On Sunday (17 May), the Ministry of Health (MOH) announced 682 new COVID-19 cases, five of which were community transmissions involving four Singapore/permanent residents and one work pass holder.
One of the Singaporeans infected was identified as case 27603. The 24-year old man, who works at the CDPL Tuas Dormitory, reported an onset of symptoms on 10 May, said MOH. However, he continued going to work at the dormitory before his test came back positive on 16 May. In their update, MOH did not specify the man’s exact duties at the dormitories.
This is the second known case of a Singaporean linked to this dormitory cluster. Another was a 48-year old man who was confirmed to be infected on 12 May. He was thereafter deployed for work at the dormitory in 6 Tuas South Street 15. Tests only confirmed that the man, identified as case 24831, had the virus on 12 May.
Now, we note that the MOH has been categorising community transmissions and dormitory transmissions separately. In a press conference on 9 April, Health Minister Gan Kim Yong said, “When you look at the situation in Singapore, I think it’s important to realise and recognise that we are dealing with two separate infections — one happening in the foreign worker dormitories, where the numbers are rising sharply, and there is another, the general population, where the numbers are more stable for now.”
Even so, what is worrying is that case 27603 illustrates how it is not possible to avoid community transmission relating to dormitories. This man was likely infected while working at the dorm, and continued heading out to work even though he was presenting symptoms.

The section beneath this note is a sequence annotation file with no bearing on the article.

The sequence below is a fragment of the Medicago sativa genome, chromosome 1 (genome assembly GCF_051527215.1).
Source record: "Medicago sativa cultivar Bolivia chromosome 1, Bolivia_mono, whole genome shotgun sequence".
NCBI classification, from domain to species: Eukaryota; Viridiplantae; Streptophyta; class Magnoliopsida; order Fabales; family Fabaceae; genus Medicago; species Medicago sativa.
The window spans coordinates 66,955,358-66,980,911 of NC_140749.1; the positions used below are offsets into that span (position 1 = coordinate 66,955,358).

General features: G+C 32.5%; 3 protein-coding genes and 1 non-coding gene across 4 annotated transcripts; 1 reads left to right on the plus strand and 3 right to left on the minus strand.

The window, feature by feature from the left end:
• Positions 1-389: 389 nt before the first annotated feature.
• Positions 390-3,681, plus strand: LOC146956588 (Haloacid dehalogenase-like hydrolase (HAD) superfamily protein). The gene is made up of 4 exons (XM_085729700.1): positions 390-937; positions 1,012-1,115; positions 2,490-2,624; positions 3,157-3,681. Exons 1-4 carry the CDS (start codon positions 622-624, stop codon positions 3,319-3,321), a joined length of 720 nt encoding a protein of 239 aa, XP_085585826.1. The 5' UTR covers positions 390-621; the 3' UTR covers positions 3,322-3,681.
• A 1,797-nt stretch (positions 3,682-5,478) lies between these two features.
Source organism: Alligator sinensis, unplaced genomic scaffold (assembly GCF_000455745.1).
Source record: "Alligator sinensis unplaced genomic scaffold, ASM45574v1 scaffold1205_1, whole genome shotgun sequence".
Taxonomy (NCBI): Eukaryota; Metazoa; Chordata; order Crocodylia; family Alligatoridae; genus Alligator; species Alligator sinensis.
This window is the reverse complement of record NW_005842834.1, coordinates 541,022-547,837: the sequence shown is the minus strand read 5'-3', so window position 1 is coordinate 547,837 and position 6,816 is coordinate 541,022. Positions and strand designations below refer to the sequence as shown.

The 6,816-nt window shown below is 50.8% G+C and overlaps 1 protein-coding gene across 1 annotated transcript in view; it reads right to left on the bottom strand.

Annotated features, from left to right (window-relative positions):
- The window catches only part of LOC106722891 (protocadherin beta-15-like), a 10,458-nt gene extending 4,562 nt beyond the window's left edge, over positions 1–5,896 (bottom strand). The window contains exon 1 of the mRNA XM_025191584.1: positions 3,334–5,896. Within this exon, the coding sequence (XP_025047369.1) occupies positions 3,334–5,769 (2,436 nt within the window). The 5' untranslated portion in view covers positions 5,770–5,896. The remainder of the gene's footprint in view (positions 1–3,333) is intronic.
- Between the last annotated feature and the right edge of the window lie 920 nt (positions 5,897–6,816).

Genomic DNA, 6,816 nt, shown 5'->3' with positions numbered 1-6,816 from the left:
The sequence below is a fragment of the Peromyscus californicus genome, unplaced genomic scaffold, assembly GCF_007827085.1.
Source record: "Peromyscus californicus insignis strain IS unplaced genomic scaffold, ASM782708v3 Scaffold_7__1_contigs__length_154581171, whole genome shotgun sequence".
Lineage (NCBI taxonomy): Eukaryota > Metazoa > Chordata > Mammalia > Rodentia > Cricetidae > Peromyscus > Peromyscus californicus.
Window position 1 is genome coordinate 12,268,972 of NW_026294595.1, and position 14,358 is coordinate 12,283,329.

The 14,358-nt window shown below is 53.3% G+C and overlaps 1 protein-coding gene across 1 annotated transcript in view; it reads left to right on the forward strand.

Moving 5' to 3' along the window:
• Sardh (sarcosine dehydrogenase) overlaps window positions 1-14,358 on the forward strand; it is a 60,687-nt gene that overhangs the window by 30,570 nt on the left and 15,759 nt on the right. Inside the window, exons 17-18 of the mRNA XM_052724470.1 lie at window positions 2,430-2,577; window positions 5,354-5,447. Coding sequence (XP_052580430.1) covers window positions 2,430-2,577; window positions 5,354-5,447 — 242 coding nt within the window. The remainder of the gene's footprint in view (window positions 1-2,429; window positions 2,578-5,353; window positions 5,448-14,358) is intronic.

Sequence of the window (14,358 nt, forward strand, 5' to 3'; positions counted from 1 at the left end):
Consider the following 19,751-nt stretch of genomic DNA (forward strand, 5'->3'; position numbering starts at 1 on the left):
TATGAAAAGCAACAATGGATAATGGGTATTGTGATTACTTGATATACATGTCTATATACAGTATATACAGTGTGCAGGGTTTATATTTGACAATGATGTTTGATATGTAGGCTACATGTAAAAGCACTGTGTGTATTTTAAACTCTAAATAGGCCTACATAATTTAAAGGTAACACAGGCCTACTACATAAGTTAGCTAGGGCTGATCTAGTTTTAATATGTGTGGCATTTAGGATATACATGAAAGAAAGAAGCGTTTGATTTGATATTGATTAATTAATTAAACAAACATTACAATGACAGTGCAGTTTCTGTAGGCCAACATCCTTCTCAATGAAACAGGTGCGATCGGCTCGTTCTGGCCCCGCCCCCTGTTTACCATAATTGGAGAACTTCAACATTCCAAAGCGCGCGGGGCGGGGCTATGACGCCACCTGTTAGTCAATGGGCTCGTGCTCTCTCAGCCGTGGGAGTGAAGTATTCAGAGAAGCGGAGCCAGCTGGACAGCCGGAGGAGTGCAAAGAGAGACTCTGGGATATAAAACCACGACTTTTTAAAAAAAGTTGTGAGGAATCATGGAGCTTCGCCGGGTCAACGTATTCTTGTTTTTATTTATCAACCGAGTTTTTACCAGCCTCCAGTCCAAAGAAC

MOH did not specify where else this man had been between the onset of symptoms and being confirmed positive. Did he interact with anyone else outside of the dorms? The same questions are raised for case 24831.
This also indicates the possibility of a second wave of infections in Singapore as the country eases circuit breaker measures and starts going back to ‘normal’ even as the 25 migrant worker dormitories are still isolated.
Because while infected workers are being kept isolated within dormitories, there are uninfected people who are still mingling with them and moving in and out of these isolation areas, from healthcare workers to cleaners, security personnel, and operators.
On 6 May, Straits Times reported that there were about 66 COVID-19 cases among healthcare workers in Singapore as of 26 April. However, at the time, Mr Gan said that the evidence suggests that they were not infected while at work, though 46 of them do work directly with patients.
Could this be how the second wave starts as Singapore ceases its circuit breaker measures on 1 June?